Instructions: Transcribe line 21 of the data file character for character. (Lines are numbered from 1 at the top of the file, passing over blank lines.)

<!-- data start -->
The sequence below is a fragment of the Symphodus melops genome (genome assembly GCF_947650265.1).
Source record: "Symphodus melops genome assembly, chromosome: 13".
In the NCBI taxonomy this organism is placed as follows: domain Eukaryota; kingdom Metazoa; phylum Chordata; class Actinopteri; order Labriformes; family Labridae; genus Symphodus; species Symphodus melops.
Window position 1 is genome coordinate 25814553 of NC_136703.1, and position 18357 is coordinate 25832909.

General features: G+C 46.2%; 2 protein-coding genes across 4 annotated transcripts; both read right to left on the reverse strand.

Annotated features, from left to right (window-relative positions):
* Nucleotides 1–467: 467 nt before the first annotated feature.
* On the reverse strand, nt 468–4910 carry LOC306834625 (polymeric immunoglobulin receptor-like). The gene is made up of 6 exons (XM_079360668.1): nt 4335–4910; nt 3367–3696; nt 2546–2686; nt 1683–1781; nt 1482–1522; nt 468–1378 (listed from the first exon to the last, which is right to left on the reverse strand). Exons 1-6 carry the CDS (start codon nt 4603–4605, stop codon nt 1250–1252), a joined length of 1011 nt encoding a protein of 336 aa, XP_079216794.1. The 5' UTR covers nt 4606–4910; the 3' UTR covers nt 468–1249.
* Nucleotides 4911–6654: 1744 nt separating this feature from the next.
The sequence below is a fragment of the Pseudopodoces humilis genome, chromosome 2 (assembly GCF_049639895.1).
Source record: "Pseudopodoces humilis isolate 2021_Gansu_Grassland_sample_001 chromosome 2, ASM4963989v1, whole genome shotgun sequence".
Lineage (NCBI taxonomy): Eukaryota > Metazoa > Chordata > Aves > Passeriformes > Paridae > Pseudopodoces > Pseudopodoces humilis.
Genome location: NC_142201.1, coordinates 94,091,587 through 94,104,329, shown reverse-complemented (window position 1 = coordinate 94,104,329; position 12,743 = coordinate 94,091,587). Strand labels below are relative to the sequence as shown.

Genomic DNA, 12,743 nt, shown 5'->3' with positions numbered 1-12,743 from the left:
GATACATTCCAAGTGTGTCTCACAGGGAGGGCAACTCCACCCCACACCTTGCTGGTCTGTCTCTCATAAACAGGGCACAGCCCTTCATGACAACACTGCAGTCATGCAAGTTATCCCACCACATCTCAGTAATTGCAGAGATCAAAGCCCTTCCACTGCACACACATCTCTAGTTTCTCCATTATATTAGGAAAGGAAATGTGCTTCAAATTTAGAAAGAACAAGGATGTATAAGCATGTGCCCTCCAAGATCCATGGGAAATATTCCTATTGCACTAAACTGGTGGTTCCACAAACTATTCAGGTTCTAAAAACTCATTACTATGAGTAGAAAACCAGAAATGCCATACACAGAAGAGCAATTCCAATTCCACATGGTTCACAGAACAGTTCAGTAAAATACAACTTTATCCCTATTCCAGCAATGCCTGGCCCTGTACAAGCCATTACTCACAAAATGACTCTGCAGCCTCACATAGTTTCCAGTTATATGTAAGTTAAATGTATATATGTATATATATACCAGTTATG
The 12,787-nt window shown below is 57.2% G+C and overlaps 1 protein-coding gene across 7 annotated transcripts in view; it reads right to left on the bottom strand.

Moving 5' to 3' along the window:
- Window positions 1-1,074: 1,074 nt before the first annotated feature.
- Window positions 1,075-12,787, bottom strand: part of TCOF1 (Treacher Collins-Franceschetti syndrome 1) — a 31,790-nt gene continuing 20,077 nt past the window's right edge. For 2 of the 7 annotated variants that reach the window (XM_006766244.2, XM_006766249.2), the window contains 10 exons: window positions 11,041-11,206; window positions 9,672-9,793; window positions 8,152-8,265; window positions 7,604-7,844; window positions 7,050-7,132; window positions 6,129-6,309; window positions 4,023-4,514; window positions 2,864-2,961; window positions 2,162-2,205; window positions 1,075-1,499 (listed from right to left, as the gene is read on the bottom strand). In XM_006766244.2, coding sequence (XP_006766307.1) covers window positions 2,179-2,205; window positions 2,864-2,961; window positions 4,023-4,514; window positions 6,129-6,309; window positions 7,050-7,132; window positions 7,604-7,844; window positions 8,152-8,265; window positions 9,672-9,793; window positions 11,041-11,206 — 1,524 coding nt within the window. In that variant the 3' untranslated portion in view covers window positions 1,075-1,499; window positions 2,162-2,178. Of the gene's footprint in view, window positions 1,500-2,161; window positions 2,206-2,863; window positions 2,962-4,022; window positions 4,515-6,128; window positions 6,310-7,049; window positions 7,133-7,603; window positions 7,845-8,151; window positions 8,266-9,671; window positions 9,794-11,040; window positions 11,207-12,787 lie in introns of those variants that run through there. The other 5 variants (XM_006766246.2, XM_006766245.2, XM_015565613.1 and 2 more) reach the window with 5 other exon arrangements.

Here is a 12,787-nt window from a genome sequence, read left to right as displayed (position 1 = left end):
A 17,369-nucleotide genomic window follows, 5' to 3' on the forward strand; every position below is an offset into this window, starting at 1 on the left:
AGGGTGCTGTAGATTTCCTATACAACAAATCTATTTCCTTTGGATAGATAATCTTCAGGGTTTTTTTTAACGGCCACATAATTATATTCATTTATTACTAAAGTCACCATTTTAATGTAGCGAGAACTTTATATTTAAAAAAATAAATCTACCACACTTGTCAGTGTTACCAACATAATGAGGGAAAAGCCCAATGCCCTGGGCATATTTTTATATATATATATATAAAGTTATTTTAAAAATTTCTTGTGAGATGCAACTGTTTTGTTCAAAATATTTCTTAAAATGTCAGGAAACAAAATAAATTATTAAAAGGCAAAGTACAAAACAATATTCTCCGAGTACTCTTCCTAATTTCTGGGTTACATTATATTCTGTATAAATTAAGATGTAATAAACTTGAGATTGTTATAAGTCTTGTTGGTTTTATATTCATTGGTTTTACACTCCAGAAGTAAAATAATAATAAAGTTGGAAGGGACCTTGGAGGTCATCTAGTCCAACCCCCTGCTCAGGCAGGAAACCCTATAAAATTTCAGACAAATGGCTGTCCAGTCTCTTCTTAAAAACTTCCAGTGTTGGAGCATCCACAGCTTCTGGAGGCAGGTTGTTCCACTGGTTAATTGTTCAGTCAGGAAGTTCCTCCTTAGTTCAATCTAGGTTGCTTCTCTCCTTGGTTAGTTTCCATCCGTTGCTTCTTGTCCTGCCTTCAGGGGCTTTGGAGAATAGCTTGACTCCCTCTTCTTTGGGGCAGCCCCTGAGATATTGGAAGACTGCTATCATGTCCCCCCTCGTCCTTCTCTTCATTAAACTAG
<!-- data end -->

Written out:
A 17,369-nucleotide genomic window follows, 5' to 3' on the forward strand; every position below is an offset into this window, starting at 1 on the left: